to recursively descend into the structure.

The Recursive typeclass provides `cata`

, and the
Corecursive typeclass provides `ana`

, which are very
similar to fold and unfold.

```
typealias Algebra<F, A> = (Kind<F, A>) -> A // fold
typealias Coalgebra<F, A> = (A) -> Kind<F, A> // unfold
fun <F, A> Functor<F>.cata(f: Fix<F>, alg: Algebra<F, Eval<A>>): A
fun <F, A> Functor<F>.ana(a: A, coalg: Coalgebra<F, A>): Fix<F>
```

We can use them to rewrite our `multiply`

and `downFrom`

functions.

```
import arrow.recursion.instances.fix.recursive.*
// We extract these functions out for later use
val multiply: Algebra<ForIntListPattern, Eval<Int>> = { l ->
val list = l.fix()
when (list) {
NilPattern -> Eval.now(1)
is ConsPattern -> list.tail.map { it * list.head }
}
}
val downFrom: Coalgebra<ForIntListPattern, Int> = { i ->
if (i <= 0) NilPattern
else (i - 1).let { ConsPattern(it, it) }
}
fun multiply(list: IntFixList): Int = Fix.recursive().run {
IntListPattern.functor().cata(list, multiply)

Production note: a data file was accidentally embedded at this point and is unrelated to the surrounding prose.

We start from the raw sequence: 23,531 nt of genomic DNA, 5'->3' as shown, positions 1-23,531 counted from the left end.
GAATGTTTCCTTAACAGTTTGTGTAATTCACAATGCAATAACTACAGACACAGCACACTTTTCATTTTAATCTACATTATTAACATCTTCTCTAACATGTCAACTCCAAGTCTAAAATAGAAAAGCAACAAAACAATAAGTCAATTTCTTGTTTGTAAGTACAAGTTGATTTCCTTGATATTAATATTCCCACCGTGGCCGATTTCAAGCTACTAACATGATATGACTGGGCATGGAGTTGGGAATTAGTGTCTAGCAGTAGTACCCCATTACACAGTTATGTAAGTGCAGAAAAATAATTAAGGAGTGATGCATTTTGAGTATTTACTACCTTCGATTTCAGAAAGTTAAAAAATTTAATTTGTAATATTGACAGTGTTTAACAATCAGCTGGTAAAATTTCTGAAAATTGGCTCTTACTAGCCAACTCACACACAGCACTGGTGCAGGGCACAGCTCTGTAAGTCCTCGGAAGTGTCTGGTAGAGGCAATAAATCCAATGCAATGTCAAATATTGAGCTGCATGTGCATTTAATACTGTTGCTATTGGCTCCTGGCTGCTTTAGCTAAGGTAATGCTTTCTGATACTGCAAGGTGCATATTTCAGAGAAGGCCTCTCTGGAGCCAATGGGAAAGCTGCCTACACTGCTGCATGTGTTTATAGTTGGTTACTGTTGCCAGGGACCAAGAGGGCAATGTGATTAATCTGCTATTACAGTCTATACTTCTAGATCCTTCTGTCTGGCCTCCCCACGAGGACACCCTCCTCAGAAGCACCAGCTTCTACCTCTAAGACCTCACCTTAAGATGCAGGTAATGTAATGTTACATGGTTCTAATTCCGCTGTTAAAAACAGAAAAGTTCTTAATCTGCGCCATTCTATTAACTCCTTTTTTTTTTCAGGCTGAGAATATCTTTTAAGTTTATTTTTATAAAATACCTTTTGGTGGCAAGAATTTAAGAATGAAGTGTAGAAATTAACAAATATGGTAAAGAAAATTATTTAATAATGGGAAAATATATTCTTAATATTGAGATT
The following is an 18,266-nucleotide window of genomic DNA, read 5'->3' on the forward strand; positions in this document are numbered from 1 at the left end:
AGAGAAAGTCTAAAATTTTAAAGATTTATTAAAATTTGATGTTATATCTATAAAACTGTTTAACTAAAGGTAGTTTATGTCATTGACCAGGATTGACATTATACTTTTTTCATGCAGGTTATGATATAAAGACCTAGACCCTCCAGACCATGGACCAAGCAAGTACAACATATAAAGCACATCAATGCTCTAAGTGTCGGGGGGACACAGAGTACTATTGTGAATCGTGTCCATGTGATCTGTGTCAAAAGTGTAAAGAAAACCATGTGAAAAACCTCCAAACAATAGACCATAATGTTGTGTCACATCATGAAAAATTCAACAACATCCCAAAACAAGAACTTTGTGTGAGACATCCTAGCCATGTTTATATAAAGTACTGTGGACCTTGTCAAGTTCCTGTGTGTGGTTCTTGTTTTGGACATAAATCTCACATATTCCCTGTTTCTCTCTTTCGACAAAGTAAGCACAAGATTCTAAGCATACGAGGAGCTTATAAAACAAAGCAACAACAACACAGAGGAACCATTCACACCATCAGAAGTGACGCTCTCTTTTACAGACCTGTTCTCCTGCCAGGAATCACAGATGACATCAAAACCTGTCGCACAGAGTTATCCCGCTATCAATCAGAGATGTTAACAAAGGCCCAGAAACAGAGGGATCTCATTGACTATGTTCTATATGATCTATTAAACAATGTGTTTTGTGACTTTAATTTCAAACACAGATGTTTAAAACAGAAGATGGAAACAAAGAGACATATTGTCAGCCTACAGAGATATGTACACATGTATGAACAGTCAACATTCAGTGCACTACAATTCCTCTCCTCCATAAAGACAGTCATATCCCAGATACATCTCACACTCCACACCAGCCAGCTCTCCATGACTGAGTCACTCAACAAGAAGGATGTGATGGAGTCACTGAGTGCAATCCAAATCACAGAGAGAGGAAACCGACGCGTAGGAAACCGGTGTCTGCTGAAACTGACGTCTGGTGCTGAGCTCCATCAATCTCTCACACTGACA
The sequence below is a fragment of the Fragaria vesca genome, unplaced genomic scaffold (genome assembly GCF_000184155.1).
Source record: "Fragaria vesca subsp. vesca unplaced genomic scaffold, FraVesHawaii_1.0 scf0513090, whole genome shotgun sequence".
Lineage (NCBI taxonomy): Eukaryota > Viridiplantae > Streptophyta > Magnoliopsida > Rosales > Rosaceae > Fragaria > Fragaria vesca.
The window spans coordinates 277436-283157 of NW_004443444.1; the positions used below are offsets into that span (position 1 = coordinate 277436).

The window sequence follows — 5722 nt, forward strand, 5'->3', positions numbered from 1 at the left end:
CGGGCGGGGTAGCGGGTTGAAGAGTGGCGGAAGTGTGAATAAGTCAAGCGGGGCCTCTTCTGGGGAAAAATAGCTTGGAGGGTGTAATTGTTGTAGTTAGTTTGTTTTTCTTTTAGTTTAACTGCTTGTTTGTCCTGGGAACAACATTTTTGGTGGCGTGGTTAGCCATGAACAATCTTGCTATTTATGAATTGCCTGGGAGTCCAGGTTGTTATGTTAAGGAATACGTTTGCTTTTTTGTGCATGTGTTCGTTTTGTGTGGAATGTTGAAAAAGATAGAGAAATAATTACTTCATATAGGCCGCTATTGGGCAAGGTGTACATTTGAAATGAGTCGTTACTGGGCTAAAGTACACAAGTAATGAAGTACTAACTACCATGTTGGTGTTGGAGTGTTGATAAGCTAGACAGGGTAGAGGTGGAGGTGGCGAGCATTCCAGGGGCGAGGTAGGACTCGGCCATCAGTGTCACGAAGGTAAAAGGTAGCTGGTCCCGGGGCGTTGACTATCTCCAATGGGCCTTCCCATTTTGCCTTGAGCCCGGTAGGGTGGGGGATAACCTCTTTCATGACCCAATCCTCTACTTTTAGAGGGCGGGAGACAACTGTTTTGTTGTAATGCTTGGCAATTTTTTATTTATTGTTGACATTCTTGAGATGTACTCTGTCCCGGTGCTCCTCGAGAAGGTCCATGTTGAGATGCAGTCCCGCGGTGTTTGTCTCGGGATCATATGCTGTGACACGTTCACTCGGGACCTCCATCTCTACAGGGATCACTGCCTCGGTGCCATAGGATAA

}
fun downFrom(i: Int): IntFixList = Fix.recursive().run {
IntListPattern.functor().ana(i, downFrom).fix()
}
```

So far, we’ve generalized `fold`

and `unfold`

into `cata`

and `ana`

which are recursion schemes for
destroying and creating any recursive structure. By combining these, we can create a recursion scheme for
general recursion.

```
fun factorial(i: Int): Int = IntListPattern.functor().hylo(multiply, downFrom, i)
```

Here we use the `IntListPattern`

functor to model recursion which resembles a stack; we unfold a list as
we traverse deeper into the call structure, then fold a list as we evaluate the result. This allows us
to effectively model any recursive computation with recursion schemes, making them consistant and stack
safe.

Tutorial partially adapted from Peeling the Banana: Recursion Schemes from First Principles by Zainab Ali

Contents partially adapted from Katalyst